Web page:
As the great American philosopher Forrest Gump said so eloquently: “Life is like a box of chocolate. You never know what you gonna get”.

Nobody expected the pandemic and the stay-at-home order we’ve all been experiencing lately. Unless you’re a teenager playing video games all day in his mother’s basement, your lifestyle has probably been impacted greatly by this virus. Between the necessary sanitary precautions, the uncertainty of tomorrow, the constant mixed messages in the media, and the social distancing sometimes applied in mysterious ways, we all have to adapt to what seems to be a never-ending situation.

At the moment, those who are considered essential workers, those working at home, and those not working alike, all share the same doubts and concerns about the real risks for their current health and their financial future.

Reading the Stoic philosophers, like Seneca, Marcus Aurelius and Chuck Norris, makes you think about another way to deal with the present circumstances by asking a simple question: how can this make you grow?

Therefore, I ask you: how can we use this situation to get better, stronger, leaner, more knowledgeable, more skilled? How can we find the many positive sides of the life we’re living right now, apart from the fact that driving in Seattle is a breeze?

Kettlebility has been closed to the public for too many weeks already and the team has been working on improving our facility: repainting, de-cluttering, opening a new recovery/treatment room in the studio, etc. In other words, we get ready for the day when the Kettlebility family will be allowed to come back and train with us.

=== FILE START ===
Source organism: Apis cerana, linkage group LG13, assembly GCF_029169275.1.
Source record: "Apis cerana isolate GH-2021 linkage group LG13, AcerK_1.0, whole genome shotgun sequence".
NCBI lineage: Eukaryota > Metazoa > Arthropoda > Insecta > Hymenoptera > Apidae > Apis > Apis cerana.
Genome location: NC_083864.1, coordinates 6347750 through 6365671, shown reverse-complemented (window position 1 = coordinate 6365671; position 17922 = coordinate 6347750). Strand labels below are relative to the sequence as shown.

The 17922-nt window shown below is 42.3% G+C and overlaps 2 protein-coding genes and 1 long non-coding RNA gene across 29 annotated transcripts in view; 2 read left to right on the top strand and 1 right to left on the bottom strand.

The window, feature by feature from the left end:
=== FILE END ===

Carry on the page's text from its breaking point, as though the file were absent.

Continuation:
But in the meantime, we can all use this opportunity to work on our personal goals and to better ourselves.

Andrea and I have seen some of our members, either in person or online, who’ve shown impressive changes during the ongoing 12-week Transformation Challenge. That’s very inspiring!

I used these last weeks to attend a couple of online courses and certifications I never had time to do, trained every day and got some new personal records with a barbell, practiced on a daily basis some skills I wanted to improve, worked on Olympic rings movements, read several non-fiction books instead of watching 6 seasons of Downton Abbey to fine-tune my British accent, and pushed myself to drink a gallon of water a day instead of a gallon of French cognac.

In a moment of pure craziness, I even stopped drinking coffee. After a whole week, and probably tipped by some concerned neighbors, the police had to force me to ingest some delicious Sumatra. Since then, the street is quiet and peaceful again.

How great would it be to see everyone back to the studio in a few weeks, healthy, well rested, leaner, stronger and motivated to keep following this path?

At the end, the question is simply:”If you could have cloned yourself before the Pandemic, would you be able to kick you clone’s butt after COVID-19?”

–Vic Verdier

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